Three weeks after her re-election victory, Governor Kim Reynolds continues to avoid unscripted interactions with journalists. She has not held a news conference for 20 weeks, and her public appearances since the November election have not even built in “gaggles” where reporters could informally ask a few questions.

Reynolds cut off press conferences about four months before the 2018 midterm election as well, but during that year’s campaign, she participated in three televised debates and pledged to hold weekly news conferences if elected. Though she didn’t keep that promise, she provided several opportunities for reporters to ask about her plans soon after winning the 2018 race.

This year, Reynolds agreed to only one debate with her Democratic challenger and made no commitment regarding future news conferences. The governor’s spokesperson Alex Murphy has not replied to Bleeding Heartland’s questions about plans for media availabilities.

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Democrats prevail in three Iowa House races after recounts

Democrats have officially won three close Iowa House races following recounts completed this week, confirming that the party will hold at least 36 of the 100 seats in the chamber next year.

In House district 20, covering part of Council Bluffs and Carter Lake in Pottawattamie County, the final vote tally narrowed Josh Turek’s lead over Republican Sarah Abdouch by one vote. He ended up winning by six: 3,403 votes to 3,397 (50.0 percent to 49.9 percent). Turek, who uses a wheelchair, will be the first disability rights advocate elected to the legislature.

In House district 42, covering part of Ankeny, Heather Matson remained 23 votes ahead of GOP State Representative Garrett Gobble: 6,991 votes to 6,968 (50.0 percent to 49.8 percent).

This area is by far the “swingiest” current Iowa House terrain. In a district covering much of the same territory, Republican State Representative Kevin Koester held off a challenge from Matson in 2016, then lost to the Democrat two years later. Republican Garrett Gobble narrowly defeated Matson in 2020, only to lose an even closer race this year.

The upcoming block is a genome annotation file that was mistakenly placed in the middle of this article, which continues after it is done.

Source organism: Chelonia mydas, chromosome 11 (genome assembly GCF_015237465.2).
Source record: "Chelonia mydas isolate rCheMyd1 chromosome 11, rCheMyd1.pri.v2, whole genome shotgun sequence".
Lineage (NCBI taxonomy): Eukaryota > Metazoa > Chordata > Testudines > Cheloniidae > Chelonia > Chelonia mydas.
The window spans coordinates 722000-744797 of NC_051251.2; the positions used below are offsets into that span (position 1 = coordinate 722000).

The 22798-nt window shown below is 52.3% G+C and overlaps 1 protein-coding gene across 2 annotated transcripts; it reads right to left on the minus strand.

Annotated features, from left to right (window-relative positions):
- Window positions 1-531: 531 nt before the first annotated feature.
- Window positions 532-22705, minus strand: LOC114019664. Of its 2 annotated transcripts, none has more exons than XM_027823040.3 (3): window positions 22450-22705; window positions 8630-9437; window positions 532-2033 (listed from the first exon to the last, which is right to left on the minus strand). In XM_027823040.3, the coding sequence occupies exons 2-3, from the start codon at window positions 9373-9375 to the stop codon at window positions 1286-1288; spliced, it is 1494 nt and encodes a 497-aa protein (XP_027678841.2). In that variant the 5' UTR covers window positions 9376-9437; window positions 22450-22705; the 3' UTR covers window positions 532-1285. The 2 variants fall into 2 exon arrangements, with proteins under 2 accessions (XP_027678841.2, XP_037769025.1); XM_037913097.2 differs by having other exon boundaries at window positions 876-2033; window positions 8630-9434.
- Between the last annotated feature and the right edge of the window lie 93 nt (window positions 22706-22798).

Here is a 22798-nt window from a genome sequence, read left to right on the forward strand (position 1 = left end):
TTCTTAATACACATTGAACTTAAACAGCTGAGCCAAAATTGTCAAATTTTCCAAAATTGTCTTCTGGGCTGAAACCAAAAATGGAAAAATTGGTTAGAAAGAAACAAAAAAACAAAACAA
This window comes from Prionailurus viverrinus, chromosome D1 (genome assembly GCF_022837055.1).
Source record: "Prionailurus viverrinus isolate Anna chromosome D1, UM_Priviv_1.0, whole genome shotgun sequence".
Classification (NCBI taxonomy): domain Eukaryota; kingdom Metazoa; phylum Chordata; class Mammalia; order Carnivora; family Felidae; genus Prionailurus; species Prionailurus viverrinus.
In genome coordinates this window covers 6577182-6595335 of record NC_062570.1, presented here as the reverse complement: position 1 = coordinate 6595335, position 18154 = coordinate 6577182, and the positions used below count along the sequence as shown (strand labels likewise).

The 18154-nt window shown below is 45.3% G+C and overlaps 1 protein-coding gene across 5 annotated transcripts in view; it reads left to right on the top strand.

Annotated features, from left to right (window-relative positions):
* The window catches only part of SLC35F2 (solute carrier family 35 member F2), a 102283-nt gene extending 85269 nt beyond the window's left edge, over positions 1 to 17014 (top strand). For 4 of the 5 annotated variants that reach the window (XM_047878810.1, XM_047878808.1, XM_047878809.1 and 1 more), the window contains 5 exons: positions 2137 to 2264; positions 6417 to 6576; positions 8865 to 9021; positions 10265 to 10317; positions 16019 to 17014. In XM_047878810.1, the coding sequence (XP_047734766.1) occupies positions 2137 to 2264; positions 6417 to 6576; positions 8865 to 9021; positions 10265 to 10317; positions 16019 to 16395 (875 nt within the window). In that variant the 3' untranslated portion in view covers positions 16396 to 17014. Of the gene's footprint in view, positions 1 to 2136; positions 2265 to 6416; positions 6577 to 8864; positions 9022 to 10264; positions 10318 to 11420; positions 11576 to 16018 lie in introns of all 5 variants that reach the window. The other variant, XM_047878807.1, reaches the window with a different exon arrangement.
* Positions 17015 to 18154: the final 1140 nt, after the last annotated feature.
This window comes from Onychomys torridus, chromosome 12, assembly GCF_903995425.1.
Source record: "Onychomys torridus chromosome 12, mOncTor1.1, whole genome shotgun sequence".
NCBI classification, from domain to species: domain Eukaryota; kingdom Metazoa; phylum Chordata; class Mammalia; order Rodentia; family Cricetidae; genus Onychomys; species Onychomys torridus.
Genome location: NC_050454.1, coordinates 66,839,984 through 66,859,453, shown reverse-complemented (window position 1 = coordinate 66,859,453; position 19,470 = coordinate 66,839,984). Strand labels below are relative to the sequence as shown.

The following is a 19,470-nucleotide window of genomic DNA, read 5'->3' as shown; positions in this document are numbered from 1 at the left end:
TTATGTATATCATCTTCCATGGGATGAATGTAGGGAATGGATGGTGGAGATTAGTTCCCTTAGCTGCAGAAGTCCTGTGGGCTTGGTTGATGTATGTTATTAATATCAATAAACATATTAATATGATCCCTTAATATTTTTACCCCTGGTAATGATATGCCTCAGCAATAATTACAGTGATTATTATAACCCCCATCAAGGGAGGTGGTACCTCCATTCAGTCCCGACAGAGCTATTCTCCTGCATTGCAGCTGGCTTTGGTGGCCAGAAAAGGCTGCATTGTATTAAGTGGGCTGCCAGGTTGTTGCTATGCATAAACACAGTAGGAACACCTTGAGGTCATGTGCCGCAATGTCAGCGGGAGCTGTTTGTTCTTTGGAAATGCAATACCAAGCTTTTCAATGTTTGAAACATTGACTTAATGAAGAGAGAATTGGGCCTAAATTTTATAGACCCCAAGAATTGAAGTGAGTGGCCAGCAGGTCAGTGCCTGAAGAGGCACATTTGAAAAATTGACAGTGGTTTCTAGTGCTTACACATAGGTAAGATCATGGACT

In House district 72, covering part of the city of Dubuque and some areas of Dubuque County outside the city, State Representative Chuck Isenhart’s lead over Jennifer Smith shrank from 95 votes to 94. Final tally: 6,164 to 6,070 (50.3 percent to 49.6 percent).

Click here for maps, voter registration totals, and recent voting history for all of the districts where Republicans requested recounts.

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Will Pat Grassley's power play get school vouchers through Iowa House?

Iowa House Speaker Pat Grassley sent Governor Kim Reynolds a message this past week: her school voucher plan will need to go through him before it reaches the House floor.

In an unusual move, the speaker put himself in charge of a new five-member Education Reform Committee “dealing with bills containing significant reforms to our educational system.”

The decision could signal Grassley’s determined to get a “school choice” bill to Reynolds’ desk, after House Republicans couldn’t find the votes for the proposal over the past two years.

Alternatively, it could give more cover to GOP holdouts by sparing them from voting against the governor’s plan in committee.